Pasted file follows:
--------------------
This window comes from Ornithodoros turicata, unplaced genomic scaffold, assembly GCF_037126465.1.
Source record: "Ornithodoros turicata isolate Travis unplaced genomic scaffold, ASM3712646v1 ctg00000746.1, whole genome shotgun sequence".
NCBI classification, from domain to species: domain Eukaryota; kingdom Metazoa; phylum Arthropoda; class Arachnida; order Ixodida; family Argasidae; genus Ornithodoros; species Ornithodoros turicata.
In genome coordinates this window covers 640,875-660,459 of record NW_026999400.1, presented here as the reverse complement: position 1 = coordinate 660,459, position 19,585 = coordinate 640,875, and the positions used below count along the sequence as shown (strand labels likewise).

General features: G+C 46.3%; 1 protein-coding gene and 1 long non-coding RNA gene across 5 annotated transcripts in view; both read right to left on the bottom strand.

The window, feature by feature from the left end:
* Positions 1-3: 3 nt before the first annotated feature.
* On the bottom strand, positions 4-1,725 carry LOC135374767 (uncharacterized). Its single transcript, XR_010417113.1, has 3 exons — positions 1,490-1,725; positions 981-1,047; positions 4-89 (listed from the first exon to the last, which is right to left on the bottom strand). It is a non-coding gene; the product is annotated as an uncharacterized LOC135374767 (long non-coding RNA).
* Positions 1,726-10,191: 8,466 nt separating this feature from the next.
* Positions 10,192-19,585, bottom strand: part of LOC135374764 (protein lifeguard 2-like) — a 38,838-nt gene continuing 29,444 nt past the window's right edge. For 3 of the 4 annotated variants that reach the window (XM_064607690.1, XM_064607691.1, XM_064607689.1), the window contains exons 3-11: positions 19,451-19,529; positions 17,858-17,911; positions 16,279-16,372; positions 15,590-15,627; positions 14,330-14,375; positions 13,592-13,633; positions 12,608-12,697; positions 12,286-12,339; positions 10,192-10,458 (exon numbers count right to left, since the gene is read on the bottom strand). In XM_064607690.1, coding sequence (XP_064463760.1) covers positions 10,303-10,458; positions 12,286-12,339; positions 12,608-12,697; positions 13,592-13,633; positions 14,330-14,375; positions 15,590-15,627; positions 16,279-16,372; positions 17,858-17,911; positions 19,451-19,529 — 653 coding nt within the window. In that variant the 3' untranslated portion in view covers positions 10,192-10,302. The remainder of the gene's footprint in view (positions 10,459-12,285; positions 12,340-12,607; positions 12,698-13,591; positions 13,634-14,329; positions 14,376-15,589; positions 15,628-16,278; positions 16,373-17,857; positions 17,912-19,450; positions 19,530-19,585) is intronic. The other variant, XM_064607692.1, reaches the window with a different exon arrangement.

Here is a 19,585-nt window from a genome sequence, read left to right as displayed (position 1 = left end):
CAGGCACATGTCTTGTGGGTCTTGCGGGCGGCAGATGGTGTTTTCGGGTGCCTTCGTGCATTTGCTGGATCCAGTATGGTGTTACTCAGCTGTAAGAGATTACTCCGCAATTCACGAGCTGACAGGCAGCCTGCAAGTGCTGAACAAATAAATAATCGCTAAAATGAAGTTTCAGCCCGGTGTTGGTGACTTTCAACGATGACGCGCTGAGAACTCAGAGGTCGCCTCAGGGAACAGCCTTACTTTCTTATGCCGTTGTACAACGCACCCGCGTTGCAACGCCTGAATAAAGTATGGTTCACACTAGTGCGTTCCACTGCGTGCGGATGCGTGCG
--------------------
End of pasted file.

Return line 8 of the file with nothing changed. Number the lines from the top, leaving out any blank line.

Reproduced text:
* On the bottom strand, positions 4-1,725 carry LOC135374767 (uncharacterized). Its single transcript, XR_010417113.1, has 3 exons — positions 1,490-1,725; positions 981-1,047; positions 4-89 (listed from the first exon to the last, which is right to left on the bottom strand). It is a non-coding gene; the product is annotated as an uncharacterized LOC135374767 (long non-coding RNA).